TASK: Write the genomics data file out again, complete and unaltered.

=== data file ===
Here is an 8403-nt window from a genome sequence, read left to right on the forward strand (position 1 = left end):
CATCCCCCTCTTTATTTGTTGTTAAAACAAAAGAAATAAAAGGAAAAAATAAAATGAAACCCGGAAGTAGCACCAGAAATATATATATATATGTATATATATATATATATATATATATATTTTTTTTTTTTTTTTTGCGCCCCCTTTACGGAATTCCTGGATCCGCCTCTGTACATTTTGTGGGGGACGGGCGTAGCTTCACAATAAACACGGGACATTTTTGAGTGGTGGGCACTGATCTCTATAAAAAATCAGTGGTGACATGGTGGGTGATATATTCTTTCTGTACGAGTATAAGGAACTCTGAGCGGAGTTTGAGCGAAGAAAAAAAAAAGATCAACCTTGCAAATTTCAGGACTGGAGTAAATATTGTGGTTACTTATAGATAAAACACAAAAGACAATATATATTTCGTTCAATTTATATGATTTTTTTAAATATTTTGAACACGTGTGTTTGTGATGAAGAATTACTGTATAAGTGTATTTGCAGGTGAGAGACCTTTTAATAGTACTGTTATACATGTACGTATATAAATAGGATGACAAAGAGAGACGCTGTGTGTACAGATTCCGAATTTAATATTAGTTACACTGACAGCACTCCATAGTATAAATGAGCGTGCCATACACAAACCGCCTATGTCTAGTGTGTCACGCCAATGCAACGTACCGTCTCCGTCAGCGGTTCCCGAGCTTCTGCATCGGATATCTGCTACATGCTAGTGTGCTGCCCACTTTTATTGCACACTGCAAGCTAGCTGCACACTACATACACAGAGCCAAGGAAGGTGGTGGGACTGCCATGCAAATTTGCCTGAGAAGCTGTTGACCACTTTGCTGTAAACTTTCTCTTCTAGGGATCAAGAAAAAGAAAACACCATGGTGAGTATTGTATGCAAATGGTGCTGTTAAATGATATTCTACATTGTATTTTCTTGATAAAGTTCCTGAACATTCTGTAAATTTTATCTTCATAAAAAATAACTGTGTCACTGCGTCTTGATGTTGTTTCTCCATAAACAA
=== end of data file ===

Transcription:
Here is an 8403-nt window from a genome sequence, read left to right on the forward strand (position 1 = left end):
CATCCCCCTCTTTATTTGTTGTTAAAACAAAAGAAATAAAAGGAAAAAATAAAATGAAACCCGGAAGTAGCACCAGAAATATATATATATATGTATATATATATATATATATATATATATTTTTTTTTTTTTTTTTGCGCCCCCTTTACGGAATTCCTGGATCCGCCTCTGTACATTTTGTGGGGGACGGGCGTAGCTTCACAATAAACACGGGACATTTTTGAGTGGTGGGCACTGATCTCTATAAAAAATCAGTGGTGACATGGTGGGTGATATATTCTTTCTGTACGAGTATAAGGAACTCTGAGCGGAGTTTGAGCGAAGAAAAAAAAAAGATCAACCTTGCAAATTTCAGGACTGGAGTAAATATTGTGGTTACTTATAGATAAAACACAAAAGACAATATATATTTCGTTCAATTTATATGATTTTTTTAAATATTTTGAACACGTGTGTTTGTGATGAAGAATTACTGTATAAGTGTATTTGCAGGTGAGAGACCTTTTAATAGTACTGTTATACATGTACGTATATAAATAGGATGACAAAGAGAGACGCTGTGTGTACAGATTCCGAATTTAATATTAGTTACACTGACAGCACTCCATAGTATAAATGAGCGTGCCATACACAAACCGCCTATGTCTAGTGTGTCACGCCAATGCAACGTACCGTCTCCGTCAGCGGTTCCCGAGCTTCTGCATCGGATATCTGCTACATGCTAGTGTGCTGCCCACTTTTATTGCACACTGCAAGCTAGCTGCACACTACATACACAGAGCCAAGGAAGGTGGTGGGACTGCCATGCAAATTTGCCTGAGAAGCTGTTGACCACTTTGCTGTAAACTTTCTCTTCTAGGGATCAAGAAAAAGAAAACACCATGGTGAGTATTGTATGCAAATGGTGCTGTTAAATGATATTCTACATTGTATTTTCTTGATAAAGTTCCTGAACATTCTGTAAATTTTATCTTCATAAAAAATAACTGTGTCACTGCGTCTTGATGTTGTTTCTCCATAAACAA